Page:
Montoya has maintained that there are a dozen-plus lawyers who would go work for him at the District Attorney’s Office if he’s elected.
In an interview last month with El Paso Matters, Hicks said former DA Yvonne Rosales fired nearly half the attorneys in the DA’s office when she entered office in 2020. Hicks said there were 60 lawyers working in the office when he arrived, and he’s increased that to nearly 80 lawyers since Abbott appointed him. The office is meant to be staffed with 90 attorneys, Hicks said.
“Right now, there are vacancies,” Trejo said of the DAs office. “I have no doubt that if I’m elected, I have the reputation out there to bring a lot of people back. So that’s something that right now, I’m not too worried about.”
“A mental health unit – I don’t consider it a pie in the sky,” added Trejo, who has occasionally sparred with Montoya during recent campaign events. “I think it’s something that’s been needed.”
Casas, a former assistant district attorney who’s currently an assistant county attorney, emphasized throughout the forum that the next district attorney needs to focus on collaboration, especially with other judicial and law enforcement agencies.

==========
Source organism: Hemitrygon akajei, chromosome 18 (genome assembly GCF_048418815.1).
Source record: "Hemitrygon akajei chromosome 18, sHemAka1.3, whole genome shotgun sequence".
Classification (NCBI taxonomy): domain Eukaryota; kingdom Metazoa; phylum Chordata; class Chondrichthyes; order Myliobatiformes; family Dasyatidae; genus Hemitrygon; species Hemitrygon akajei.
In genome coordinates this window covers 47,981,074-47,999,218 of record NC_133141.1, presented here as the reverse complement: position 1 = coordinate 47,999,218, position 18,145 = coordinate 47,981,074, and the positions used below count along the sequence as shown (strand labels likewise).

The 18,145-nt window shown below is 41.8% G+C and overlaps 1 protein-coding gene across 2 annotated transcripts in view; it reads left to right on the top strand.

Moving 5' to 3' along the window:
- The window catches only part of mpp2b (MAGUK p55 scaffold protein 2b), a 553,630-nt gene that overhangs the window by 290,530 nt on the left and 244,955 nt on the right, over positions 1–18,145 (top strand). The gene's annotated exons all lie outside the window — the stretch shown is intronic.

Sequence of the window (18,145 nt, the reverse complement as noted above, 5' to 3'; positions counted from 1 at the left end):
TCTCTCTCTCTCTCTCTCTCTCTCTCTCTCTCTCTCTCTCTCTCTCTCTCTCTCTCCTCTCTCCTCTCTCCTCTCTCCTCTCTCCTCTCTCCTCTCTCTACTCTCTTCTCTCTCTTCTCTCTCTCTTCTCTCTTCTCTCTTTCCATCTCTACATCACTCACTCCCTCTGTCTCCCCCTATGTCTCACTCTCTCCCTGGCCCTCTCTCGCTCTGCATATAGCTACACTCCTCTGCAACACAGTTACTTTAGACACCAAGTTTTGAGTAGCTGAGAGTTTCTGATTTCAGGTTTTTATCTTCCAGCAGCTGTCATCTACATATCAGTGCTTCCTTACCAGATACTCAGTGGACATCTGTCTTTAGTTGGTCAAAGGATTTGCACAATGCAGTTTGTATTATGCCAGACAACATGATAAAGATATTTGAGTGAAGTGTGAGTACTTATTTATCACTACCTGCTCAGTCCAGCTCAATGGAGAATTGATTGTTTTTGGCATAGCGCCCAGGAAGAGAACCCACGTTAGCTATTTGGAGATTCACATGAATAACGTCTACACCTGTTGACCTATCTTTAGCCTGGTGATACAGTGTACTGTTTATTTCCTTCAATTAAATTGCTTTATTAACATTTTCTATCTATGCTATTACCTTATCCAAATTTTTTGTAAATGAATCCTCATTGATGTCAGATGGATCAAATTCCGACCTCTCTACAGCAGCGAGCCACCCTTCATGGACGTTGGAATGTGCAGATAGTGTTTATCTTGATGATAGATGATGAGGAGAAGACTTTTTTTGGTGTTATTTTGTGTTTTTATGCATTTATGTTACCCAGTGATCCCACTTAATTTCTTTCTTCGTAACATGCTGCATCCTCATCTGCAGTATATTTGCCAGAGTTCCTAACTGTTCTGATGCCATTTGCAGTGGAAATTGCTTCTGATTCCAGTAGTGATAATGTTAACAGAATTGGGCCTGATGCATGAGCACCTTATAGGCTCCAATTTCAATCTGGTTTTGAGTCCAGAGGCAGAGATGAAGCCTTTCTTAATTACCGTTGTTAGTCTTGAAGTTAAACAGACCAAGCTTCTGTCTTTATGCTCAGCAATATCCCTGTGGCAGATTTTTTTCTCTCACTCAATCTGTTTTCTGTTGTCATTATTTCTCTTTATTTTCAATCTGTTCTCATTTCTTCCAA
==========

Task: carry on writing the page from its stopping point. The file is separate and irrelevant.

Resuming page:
“I think that there’s a breakdown between the district attorney’s office and, like, the county attorney’s office in talking between ‘What are the cases that we have and how can we work together?’” Casas said.
The El Paso Police Department and the El Paso County Sheriff’s Office should open lines of communication and have someone on hand to answer prosecutors’ questions over the phone, Casas said.
“We can at least start there,” Casas said.
Trejo’s campaign last month gained some fundraising momentum after she trailed her opponents in political contributions in 2023. Trejo in January brought in $10,700 from 15 donations – each over $700 on average, according to her Feb. 5 filing.